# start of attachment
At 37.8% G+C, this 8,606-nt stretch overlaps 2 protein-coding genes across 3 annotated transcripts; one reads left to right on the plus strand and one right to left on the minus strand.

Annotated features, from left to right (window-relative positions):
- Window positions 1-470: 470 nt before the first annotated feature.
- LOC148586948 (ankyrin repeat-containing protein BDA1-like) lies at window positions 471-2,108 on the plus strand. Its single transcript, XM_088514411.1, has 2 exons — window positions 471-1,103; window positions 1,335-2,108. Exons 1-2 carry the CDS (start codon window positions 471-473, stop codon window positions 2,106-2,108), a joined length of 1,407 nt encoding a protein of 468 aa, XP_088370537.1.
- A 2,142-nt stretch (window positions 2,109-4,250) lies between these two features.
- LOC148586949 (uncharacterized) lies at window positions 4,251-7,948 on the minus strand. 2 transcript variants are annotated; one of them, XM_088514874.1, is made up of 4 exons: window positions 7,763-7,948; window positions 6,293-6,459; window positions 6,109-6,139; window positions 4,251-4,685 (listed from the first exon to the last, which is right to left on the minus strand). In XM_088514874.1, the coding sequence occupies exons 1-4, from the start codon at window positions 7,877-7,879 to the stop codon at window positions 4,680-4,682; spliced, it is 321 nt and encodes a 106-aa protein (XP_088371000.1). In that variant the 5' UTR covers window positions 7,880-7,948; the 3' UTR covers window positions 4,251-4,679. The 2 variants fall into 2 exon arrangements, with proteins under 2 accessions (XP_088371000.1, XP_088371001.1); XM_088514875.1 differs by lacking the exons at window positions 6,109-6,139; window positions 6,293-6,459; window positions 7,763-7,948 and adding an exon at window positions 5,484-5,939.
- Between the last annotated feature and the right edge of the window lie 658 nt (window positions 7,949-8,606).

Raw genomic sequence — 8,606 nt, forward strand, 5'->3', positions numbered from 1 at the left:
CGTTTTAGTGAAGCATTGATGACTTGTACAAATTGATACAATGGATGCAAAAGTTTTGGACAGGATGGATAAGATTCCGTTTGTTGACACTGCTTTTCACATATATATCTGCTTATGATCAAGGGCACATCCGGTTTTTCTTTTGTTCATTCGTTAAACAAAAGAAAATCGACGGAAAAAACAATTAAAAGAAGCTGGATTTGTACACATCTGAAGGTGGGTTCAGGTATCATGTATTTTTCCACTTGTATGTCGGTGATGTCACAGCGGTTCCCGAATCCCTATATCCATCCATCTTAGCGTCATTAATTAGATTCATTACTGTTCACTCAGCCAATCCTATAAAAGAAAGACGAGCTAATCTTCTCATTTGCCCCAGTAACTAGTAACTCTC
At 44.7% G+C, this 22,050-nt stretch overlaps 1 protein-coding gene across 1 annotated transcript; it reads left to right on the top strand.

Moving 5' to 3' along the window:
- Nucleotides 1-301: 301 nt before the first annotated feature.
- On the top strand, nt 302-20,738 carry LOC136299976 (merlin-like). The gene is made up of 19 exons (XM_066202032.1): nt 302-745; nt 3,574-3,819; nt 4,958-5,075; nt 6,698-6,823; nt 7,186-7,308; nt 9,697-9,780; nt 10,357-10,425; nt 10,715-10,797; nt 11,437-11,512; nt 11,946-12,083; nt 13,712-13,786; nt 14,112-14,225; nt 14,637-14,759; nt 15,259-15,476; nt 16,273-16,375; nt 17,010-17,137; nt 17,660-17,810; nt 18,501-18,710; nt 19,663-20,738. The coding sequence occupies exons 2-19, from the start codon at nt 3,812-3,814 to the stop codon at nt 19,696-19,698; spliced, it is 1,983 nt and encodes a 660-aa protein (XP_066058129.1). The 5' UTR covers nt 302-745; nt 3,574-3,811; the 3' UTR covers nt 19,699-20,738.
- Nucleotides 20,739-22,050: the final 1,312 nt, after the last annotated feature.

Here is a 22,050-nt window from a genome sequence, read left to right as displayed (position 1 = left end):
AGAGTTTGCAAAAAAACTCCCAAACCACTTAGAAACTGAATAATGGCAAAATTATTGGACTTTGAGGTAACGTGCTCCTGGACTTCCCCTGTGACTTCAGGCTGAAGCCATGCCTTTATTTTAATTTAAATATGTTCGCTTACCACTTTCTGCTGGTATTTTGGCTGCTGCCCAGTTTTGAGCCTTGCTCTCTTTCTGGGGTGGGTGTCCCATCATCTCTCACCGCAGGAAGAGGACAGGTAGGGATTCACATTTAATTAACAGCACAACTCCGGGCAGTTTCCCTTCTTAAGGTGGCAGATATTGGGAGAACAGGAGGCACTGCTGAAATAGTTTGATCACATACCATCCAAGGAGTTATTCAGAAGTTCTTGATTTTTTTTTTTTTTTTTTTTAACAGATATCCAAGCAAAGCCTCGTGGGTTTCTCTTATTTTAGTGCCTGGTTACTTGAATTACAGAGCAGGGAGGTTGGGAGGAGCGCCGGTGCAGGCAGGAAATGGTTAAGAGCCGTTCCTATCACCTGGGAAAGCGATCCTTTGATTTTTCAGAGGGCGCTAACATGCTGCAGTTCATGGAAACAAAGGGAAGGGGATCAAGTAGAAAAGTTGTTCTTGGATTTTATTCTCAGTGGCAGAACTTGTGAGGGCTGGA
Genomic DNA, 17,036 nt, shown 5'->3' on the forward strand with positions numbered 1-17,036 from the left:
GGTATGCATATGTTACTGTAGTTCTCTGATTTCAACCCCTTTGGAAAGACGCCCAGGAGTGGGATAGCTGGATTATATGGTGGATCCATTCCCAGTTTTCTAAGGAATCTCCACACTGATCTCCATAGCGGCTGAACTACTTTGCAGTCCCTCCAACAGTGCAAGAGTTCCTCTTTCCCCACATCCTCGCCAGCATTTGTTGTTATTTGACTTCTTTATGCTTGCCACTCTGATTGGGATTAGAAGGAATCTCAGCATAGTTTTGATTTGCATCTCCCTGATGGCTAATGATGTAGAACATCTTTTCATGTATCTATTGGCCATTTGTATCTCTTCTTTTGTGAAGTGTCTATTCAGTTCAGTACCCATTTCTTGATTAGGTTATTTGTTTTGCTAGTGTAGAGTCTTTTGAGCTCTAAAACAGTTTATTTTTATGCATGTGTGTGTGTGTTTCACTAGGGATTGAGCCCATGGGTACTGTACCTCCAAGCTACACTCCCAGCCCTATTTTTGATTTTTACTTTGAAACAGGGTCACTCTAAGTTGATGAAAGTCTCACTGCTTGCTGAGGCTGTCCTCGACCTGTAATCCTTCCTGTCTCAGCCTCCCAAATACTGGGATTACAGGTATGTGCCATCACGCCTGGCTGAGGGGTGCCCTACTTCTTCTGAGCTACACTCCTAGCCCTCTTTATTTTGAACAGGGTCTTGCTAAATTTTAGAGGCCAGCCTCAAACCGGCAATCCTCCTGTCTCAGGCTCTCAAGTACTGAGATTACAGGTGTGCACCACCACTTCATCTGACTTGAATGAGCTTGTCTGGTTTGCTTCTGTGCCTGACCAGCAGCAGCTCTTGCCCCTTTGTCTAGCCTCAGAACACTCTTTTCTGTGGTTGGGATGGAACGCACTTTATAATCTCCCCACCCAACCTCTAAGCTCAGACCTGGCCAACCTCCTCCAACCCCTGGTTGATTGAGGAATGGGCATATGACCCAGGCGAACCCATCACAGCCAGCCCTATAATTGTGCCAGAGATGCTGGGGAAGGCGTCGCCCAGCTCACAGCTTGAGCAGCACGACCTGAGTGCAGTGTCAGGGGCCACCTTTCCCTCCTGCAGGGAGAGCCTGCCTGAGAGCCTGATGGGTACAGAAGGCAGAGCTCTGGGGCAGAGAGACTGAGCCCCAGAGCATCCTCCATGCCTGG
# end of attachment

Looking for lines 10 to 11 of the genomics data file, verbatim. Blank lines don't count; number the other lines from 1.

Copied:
At 44.7% G+C, this 22,050-nt stretch overlaps 1 protein-coding gene across 1 annotated transcript; it reads left to right on the top strand.

Moving 5' to 3' along the window: